The public sector and civil society will play an important role in the circular economy because of its implications for economic growth, job creation, and impact on the environment. The European Union saw its potential, and the European Commission approved a package of measures in December 2015 to stimulate global competitiveness, promote sustainable economic growth, and create new jobs. The study "Growth from within: A view of circular economy for a competitive Europe" quantifies the benefits that should result by 2030:
All these benefits also could be applicable to developing regions, such as Latin America and the Caribbean. It is home to 630 million people, 80% of whom are concentrated in urban areas. However, the region would need to quantify its potential benefits, as the EU did, and change its patterns of production, consumption, and use.
- an increase of 11% in GDP
- an increase of up to €3,000 ($3,434) per household in annual disposable income
- a reduction by half of CO2 emissions
- net job creation
Circular cities: Rethinking urban planning and infrastructure
Cities can benefit, but should integrate the circular concept into policymaking and urban planning. It is an opportunity to create more competitive, sustainable, equitable, and livable cities. And if the private sector has a key role in innovation in materials, processes, and business models, the public sector also has a role in updating and adapting policies, sharing knowledge, and fostering innovation.
Cities are more naturally able to host circular economy models because they have concentrations of businesses, workforce skills, and consumers of high tech. In cities, waste management is very important, but so are transport and mobility, the use of water and energy, and the need to rethink aspects such as infrastructure. What is the infrastructure that will allow a city (region or country) to move into the future? There are some examples of cities from all continents that are incorporating circular patterns in their urban planning: Amsterdam, Singapore, Melbourne, Detroit, and Brussels.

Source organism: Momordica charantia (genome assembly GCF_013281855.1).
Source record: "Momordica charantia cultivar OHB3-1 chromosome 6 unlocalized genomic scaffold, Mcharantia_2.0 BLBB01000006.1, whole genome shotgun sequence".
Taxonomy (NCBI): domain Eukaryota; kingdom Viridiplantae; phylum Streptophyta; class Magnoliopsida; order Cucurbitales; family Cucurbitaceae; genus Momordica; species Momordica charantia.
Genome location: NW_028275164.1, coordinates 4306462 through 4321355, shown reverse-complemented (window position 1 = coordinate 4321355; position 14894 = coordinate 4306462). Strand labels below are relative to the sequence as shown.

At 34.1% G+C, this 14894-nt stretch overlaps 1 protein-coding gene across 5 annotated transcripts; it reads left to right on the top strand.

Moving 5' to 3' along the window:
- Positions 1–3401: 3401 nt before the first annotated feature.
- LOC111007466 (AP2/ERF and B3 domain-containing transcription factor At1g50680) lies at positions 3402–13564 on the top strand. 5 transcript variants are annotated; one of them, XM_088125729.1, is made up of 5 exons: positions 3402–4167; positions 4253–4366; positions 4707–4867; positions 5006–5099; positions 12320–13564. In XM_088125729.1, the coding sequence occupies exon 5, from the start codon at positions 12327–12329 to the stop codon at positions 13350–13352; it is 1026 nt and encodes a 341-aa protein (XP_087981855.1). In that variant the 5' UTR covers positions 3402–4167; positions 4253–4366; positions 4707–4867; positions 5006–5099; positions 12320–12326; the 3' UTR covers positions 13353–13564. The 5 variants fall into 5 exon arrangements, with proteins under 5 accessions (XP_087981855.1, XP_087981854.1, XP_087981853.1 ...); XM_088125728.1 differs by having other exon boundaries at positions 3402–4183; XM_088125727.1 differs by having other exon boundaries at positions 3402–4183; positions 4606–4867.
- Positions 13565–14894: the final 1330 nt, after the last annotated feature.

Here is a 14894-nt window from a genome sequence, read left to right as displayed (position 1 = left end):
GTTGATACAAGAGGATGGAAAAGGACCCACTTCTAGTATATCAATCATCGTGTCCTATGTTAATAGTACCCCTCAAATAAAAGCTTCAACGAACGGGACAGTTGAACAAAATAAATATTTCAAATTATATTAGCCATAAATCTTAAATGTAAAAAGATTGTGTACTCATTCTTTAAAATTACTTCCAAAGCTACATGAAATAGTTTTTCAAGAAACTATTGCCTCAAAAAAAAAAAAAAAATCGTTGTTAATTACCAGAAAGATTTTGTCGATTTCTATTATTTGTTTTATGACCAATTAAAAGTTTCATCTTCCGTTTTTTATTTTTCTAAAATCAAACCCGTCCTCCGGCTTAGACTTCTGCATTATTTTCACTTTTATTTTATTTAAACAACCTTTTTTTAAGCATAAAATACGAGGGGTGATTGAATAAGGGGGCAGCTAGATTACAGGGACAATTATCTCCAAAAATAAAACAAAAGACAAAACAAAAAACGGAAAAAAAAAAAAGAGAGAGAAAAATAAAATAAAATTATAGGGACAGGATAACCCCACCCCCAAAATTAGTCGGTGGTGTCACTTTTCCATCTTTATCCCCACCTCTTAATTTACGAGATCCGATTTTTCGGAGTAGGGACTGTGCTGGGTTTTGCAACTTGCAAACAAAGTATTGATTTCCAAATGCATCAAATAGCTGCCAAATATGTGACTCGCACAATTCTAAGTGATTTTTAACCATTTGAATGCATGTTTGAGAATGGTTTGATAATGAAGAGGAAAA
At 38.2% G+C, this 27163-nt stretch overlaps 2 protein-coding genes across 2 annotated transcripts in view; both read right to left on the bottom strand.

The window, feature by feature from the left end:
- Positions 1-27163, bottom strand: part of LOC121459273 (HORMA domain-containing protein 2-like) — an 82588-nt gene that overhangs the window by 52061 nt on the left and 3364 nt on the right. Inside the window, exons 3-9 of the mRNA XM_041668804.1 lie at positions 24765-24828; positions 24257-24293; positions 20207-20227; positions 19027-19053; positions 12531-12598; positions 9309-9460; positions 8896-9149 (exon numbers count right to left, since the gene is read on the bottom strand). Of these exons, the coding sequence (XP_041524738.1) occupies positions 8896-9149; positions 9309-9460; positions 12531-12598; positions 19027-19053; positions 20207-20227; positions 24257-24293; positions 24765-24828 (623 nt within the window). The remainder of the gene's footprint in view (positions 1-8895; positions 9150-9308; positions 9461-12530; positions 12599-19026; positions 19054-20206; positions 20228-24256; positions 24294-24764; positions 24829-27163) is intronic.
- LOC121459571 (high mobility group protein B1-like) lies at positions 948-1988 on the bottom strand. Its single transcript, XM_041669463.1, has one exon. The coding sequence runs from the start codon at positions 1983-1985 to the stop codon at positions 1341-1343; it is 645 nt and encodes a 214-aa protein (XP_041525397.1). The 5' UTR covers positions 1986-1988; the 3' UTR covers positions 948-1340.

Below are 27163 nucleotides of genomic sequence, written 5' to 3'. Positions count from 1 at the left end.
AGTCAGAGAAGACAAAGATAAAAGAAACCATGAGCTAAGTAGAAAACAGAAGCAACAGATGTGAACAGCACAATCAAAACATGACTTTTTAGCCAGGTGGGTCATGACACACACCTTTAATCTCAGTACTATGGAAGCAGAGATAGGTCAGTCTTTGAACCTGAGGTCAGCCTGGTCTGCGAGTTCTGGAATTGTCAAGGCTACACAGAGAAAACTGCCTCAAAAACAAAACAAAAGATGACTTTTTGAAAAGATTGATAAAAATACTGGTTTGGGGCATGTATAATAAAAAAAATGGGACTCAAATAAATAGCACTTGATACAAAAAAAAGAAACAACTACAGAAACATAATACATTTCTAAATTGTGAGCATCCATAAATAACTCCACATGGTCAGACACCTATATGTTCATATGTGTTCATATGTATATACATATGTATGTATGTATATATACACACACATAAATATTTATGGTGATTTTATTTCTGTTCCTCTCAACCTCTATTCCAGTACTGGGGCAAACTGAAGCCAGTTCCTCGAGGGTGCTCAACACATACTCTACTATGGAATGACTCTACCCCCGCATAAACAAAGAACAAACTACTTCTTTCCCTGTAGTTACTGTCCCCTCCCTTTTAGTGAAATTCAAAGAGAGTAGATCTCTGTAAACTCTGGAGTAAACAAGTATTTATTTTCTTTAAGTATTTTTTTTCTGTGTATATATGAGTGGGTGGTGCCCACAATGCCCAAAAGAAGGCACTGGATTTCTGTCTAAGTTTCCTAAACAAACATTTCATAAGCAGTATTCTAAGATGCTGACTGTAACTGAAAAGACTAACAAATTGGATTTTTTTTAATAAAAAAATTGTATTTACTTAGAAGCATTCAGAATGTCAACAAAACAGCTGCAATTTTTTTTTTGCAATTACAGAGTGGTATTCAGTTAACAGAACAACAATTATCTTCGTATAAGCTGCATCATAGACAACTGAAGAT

Although the urban environment seems best suited to host circular economy models, if we look at the "left wing" of the butterfly, it shows how the three Rs also are important in rural areas and agriculture.
The circular economy and the Fourth Industrial Revolution
While we talk about the Fourth Industrial Revolution, with the current linear model, we have reserves for only a few years more of many of the materials on which technology is built. If we want to fully reach a Fourth Industrial Revolution, we must first pass through a circular economy model, and this requires reflection about issues ranging from industrial policy, to investment criteria, to new business models.
As the "diamond” model developed by Michael Porter was widely used in past decades, I hope that we will soon refer as naturally to the "butterfly” model created by the Ellen MacArthur Foundation. It will be a good sign. This butterfly represents the economic model we should be aiming for, which includes aspects of innovation, competitiveness, growth, employment, and environmental protection, plus public and private and urban and rural environments. A butterfly sums it up.